In Octobre 2023 I attended the LAD23 in Bordeaux: the Lustre Administration and Development workshop. I was working on a ~15 PB (raw capacity) storage system for a University which was based on the Lustre filesystem and my colleague and I wanted to get some information since we both didn’t any experience with Lustre yet. It was also my first conference in person since the FOSDEM20.
Conference and Organization
The conference was organized by the EOFS took place in the InterContinental Hotel in the city centre of Bordeaux and the Social Event on the first evening was at Château Pape Clément in the vinyards besides the city. Both places were a bit posh but served good wine and catering and featured nice decor.
Lustre News & Roadmap
A big part of the conference is the current state of Lustre development. Traditionally the first talk is a presentation of the Lustre roadmap and upcoming features Most interesting for us is the Erasure Coding functionality which is planned to be available in Lustre 2.17, expected at the end of 2024. This allows a user to get data redundancy without using a RAID configuration below the Lustre system, resulting in more flexibility.
Many of the following talks were then Lustre developers presenting their work and users explain how they found bugs and how to fix them. Here is a list of the things I found most interesting which is of course just an excerpt:
Lustre & Kerberos: A lot of work is done here mainly to allow the integration of lustre in Enterprise/Cloud environments with different users and multi tenancy support. With Kerberos based authentication it is also possible to prevent unauthorized Lustre servers from joining the cluster. Another problem that can be addressed is the fact that Lustre trusts the root user on all clients per default. If an attacker becomes root on one client he can read all data. (This problem can also partially be mitigated by using
nodemap) The whole Kerberos related code got a major rewrite and a lot of bugfixes coming in Lustre 2.16.
Other people are working on Client Side data compression which directly compresses data on the client before it is send over the network. This solution does not depend on ZFS compression on the server which is a common usecase today when Lustre is used with ZFS. The main question about this was if the OSD is able to decompress the stored data and then only serve the parts that were requested by the client and not the whole compressed block which could lead to traffic amplification.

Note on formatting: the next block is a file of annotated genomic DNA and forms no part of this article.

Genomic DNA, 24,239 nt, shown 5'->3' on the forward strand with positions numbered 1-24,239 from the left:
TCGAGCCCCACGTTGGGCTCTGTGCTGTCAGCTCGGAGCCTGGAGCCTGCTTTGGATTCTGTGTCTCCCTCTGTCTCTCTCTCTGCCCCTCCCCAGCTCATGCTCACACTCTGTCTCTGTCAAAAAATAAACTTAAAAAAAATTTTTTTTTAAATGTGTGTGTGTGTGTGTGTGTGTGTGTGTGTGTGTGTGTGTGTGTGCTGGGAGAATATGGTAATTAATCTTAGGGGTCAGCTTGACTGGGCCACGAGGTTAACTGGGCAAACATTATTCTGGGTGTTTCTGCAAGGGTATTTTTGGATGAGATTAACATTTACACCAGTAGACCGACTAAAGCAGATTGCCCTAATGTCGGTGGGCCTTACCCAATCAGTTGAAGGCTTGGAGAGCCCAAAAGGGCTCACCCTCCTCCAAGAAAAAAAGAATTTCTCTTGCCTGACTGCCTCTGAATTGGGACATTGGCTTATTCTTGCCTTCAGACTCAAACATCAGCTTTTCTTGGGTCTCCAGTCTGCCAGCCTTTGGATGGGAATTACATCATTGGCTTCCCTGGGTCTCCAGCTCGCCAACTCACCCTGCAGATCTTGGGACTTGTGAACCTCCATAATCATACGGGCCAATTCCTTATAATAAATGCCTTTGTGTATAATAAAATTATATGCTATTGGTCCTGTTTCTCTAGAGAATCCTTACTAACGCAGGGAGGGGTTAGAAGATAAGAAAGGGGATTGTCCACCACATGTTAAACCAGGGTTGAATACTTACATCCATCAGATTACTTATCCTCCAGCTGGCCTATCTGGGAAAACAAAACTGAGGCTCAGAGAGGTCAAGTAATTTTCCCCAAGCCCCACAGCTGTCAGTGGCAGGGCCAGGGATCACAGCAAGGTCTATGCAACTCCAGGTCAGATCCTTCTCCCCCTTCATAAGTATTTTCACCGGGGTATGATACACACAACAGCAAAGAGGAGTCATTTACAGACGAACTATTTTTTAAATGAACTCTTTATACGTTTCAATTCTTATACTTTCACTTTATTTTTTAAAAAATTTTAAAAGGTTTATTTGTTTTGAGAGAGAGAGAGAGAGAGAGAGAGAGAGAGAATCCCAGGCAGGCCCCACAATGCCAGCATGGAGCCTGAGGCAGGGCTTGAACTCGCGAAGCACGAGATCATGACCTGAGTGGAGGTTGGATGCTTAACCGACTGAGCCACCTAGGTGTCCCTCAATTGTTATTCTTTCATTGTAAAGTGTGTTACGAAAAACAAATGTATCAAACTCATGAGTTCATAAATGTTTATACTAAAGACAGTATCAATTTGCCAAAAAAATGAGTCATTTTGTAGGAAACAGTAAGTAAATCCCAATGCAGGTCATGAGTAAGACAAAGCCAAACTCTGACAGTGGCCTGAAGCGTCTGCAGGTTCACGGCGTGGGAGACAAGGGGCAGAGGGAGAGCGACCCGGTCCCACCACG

One of the most impressive announced features was: Unaligned Direct I/O Lustre tries to combine the advantages of buffered I/O and direct I/O from 2.16 on. It automatically uses direct I/O for bigger files and the page cache for smaller files. The alignment for bigger files is done using a aligned buffer in kernel memory which is way faster than using a cache and only little slower than direct I/O. This may increase throughput drastically without the necessity to change the user application.
lljobstatis a new tool to debug slow I/O on MDTs/OSTs which has profen very useful according to the developers.
Better fscrypt support to move data without knowing the key which had some pitfalls before. This will be released even within Lustre 2.15
The Lustre filesystem is also being prepared for larger devices, with up to 1.5PB per OST
And support for Hybrid setups (NVMe+HDD) in ldiskfs is evaluted
Robin Hood Filesystem Utilities
I never heard of the robinhood software suite prior to this event. Librobinhood is an efficient C-API to store and query any filesystem’s metadata in a efficiant way. This is usually done by loading the metadata into a MongoDB database for searchablity. The tools support POSIX, Lustre and MongoDB as backend and allows fast searching, filtering and changing metadata.
What I really liked in their talk this year is that they implemented a expire date for files
which is currently working only on Lustre backend but general POSIX support is planned.
The date is saved as a user visible extended attribute and can later be found
with the robinhood
Besides that the tool can also have complex filters or search for other extended attributes.
Here are some further random notes and learnings I took during the conference.
LNet Network Selection Policy (UDSP) allow to the priority of LNet links. This can result in equal/weighted loadbalanching between LNet devices. Also it’s possible to use specific links only if no other is available (fallback). See
lnetctl set heathand
lnetctl set priority
The Linux kernel may split a eg. 16M IO operation into smaller IOs. One can use
perfto check if submitted IOs are the same as what is iactually send to disk.
One result from a benchmark analysis talk of HPE: ZFS compression underneath Lustre is worth it and doubled throughput (in Benchmarks, at best case).
Personally I realized during the conversations on this conference which was my first HPC related First that after getting used to HPC workloads everything else seems too small in size. People here are talking about a 800TiB NVMe + 1.5 PiB HDD storage as the “playground” where their users can test things and it’s rather common that people have to move 10-50 PiB form one storage to another.
Secondly benchmarking is a important part of storage engineering, besides fio which I knew there is also ior, io500, mdtest. Benchmarking should be a standard thing to do for a storage engineer for having a clear idea what to expect from hardware before, and realizing misconfiguration during production use.
As Sergey Kachkin said: “Storage is developed with benchmarks, tested with benchmarks, sold with benchmarks, only users actually have workloads”